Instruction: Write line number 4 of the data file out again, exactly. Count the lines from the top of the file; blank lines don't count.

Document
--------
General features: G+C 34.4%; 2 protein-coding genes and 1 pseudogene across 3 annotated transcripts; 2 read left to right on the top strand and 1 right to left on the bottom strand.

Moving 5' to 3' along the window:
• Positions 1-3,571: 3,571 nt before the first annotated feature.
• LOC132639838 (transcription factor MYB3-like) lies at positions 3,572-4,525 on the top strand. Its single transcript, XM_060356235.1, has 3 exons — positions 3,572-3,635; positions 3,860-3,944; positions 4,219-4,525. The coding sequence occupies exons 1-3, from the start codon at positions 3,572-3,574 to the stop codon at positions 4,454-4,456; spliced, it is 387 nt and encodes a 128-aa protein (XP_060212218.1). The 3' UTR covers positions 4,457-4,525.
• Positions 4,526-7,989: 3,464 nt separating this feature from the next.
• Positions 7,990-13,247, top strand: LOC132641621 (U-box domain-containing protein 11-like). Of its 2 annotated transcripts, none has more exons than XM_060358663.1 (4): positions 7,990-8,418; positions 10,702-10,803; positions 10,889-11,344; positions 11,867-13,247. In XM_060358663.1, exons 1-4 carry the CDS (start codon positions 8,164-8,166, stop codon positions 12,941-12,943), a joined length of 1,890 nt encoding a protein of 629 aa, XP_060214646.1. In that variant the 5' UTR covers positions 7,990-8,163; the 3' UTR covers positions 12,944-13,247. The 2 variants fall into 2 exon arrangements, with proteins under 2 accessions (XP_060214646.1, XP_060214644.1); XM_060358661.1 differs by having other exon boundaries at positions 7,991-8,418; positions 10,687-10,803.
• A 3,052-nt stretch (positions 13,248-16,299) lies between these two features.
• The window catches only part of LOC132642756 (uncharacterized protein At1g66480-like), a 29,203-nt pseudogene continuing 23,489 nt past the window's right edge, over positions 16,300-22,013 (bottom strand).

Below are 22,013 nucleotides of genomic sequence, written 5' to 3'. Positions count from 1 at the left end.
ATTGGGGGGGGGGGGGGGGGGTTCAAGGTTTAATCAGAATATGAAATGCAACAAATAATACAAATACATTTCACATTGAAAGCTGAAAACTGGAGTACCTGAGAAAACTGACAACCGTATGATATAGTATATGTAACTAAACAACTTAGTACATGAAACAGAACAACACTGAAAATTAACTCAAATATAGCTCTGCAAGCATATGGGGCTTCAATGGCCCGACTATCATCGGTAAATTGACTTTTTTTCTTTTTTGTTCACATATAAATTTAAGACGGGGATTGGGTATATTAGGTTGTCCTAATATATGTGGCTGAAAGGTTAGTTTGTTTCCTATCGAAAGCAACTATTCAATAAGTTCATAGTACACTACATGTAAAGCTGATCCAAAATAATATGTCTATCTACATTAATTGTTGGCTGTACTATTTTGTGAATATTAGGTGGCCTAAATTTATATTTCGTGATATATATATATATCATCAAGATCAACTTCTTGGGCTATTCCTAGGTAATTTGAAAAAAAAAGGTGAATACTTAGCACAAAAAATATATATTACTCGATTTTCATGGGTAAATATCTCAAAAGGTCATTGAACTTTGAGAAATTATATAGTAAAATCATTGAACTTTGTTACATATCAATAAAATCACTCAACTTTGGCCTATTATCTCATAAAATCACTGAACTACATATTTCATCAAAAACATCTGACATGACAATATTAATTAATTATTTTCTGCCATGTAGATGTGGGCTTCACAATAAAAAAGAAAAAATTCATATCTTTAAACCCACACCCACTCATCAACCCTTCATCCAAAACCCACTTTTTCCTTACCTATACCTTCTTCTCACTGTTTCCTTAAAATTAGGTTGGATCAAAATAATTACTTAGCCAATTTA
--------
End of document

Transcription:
• LOC132639838 (transcription factor MYB3-like) lies at positions 3,572-4,525 on the top strand. Its single transcript, XM_060356235.1, has 3 exons — positions 3,572-3,635; positions 3,860-3,944; positions 4,219-4,525. The coding sequence occupies exons 1-3, from the start codon at positions 3,572-3,574 to the stop codon at positions 4,454-4,456; spliced, it is 387 nt and encodes a 128-aa protein (XP_060212218.1). The 3' UTR covers positions 4,457-4,525.